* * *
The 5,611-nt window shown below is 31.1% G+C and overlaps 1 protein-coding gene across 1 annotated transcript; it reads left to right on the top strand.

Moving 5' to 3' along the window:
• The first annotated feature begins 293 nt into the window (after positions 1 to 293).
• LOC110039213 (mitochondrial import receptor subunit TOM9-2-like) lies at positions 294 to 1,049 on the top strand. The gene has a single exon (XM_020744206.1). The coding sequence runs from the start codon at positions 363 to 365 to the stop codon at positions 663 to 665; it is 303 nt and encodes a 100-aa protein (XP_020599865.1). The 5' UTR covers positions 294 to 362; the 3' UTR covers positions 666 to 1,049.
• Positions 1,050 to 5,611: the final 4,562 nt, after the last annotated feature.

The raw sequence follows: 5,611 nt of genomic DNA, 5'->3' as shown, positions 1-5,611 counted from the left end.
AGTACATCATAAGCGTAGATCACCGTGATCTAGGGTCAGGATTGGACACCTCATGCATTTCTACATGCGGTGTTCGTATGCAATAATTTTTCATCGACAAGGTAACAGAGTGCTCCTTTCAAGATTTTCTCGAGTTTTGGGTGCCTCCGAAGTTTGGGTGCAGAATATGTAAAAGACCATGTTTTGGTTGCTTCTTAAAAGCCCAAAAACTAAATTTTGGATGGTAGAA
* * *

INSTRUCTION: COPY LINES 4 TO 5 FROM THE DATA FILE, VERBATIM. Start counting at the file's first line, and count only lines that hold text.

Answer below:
• LOC110039213 (mitochondrial import receptor subunit TOM9-2-like) lies at positions 294 to 1,049 on the top strand. The gene has a single exon (XM_020744206.1). The coding sequence runs from the start codon at positions 363 to 365 to the stop codon at positions 663 to 665; it is 303 nt and encodes a 100-aa protein (XP_020599865.1). The 5' UTR covers positions 294 to 362; the 3' UTR covers positions 666 to 1,049.
• Positions 1,050 to 5,611: the final 4,562 nt, after the last annotated feature.